The luck of the Irish…

We’d like to wish all of our readers a Happy Saint Patrick’s Day. If you’re like most of our friends, you’re one of the 94 million people who are wearing green today and your day will end only after you’ve stopped by an Irish Pub or two and are – dare we say it – tipsy? In anticipation of the tipsy part, we thought we’d help make those slurred drunken words you’re sure to be screaming out by night’s end sound almost impressive when recapping any of these cool facts about St. Patty’s Day.

  • St. Patrick’s Day is observed on March 17th because that is the feast day of St. Patrick, the patron saint of Ireland. It is believed that he died on March 17th in the year 461 AD.
  • St. Patrick was not Irish but actually of Scottish descent
  • It is considered lucky to find a four leaf clover on St. Patrick’s Day and Legend says that each leaf of the clover means something: the first is for hope, the second for faith, the third for love and the fourth for luck.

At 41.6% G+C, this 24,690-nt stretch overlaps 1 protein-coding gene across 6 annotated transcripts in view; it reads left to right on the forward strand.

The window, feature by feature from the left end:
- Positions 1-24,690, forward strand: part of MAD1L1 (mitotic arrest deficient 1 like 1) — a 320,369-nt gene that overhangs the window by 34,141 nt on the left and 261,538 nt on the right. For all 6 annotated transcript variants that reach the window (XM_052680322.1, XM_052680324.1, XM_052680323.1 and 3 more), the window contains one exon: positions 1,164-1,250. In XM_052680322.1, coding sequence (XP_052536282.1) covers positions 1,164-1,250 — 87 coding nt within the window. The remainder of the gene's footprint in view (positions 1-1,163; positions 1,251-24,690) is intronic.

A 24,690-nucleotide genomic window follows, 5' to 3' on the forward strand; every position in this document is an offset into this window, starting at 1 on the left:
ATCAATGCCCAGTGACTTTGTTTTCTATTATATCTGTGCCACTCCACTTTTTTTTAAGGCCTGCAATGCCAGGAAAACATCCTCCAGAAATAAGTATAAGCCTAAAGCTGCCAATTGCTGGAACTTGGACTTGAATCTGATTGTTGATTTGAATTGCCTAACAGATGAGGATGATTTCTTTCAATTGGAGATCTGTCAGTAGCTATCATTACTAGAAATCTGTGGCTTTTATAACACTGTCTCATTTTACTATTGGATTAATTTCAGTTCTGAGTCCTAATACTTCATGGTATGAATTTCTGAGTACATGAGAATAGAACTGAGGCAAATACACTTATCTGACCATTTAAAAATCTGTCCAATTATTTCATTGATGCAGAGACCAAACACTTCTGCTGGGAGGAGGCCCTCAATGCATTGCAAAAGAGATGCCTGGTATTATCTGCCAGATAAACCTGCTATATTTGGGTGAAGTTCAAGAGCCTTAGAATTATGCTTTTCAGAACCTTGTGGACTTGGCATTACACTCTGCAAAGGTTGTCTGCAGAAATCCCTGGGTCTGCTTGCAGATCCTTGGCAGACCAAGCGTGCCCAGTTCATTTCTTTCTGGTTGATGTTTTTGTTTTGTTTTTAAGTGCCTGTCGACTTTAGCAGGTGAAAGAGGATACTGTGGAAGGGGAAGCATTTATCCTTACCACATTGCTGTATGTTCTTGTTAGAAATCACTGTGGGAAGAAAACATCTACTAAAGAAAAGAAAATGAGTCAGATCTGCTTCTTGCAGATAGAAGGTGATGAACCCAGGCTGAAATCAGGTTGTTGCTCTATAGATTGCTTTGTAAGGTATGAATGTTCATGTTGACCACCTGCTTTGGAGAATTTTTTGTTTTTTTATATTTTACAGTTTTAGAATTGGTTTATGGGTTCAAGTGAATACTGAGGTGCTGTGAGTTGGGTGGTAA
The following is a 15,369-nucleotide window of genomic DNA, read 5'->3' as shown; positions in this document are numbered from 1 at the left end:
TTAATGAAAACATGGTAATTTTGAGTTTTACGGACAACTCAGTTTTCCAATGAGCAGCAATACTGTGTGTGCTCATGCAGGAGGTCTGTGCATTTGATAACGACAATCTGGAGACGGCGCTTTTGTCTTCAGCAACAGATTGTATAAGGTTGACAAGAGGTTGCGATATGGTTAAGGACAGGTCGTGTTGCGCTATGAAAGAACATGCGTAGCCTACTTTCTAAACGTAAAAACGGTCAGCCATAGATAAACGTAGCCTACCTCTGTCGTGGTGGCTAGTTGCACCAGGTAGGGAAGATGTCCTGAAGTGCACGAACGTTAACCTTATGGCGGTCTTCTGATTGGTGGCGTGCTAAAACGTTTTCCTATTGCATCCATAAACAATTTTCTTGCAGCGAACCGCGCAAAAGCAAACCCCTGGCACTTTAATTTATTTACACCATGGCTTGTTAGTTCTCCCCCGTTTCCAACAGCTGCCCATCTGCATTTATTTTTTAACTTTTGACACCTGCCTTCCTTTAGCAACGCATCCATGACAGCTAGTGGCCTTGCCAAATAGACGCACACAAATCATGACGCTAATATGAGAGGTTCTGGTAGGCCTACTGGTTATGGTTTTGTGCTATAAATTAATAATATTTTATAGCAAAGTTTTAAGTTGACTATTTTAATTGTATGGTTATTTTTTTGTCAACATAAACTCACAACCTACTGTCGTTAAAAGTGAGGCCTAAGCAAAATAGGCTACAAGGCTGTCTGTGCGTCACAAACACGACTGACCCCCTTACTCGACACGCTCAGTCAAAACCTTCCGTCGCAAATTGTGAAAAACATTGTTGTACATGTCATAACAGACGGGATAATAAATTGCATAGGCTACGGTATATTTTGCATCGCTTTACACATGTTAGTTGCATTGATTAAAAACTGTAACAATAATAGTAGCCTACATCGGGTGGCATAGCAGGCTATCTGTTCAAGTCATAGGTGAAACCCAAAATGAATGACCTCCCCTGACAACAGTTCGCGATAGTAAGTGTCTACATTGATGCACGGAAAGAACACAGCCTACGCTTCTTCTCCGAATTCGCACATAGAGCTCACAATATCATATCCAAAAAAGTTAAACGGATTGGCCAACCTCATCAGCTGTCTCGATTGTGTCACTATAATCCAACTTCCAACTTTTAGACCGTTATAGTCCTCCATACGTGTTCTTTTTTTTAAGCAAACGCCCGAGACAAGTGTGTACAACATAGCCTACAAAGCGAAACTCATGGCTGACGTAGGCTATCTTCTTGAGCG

• The tradition of eating corned beef and cabbage is solely an American invention – the Irish don’t actually eat it to celebrate the day. Likewise, many of the local pubs are closed on St. Patrick’s Day in Ireland.
  • Shamrocks are the national flower of Ireland. In Ireland on St. Patrick’s Day, people traditionally wear a small bunch of shamrocks on their jackets or caps. Children wear orange, white and green badges, and women and girls wear green ribbons in their hair.
  • It is estimated that 34 million Americans have Irish ancestry. That’s almost nine times the population of Ireland, which has 4.1 million people.
  • Over 8 million St. Patrick’s Day cards are exchanged in America making today the ninth-largest card selling occasion in the US.

If you’re still unsure of where to go to, what parades to attend or bars to crawl, check out this list of St. Patrick’s Day activities worldwide.  And we’d love to hear any of your St. Patty’s Day facts and encourage you to share them below.  Cheers!!


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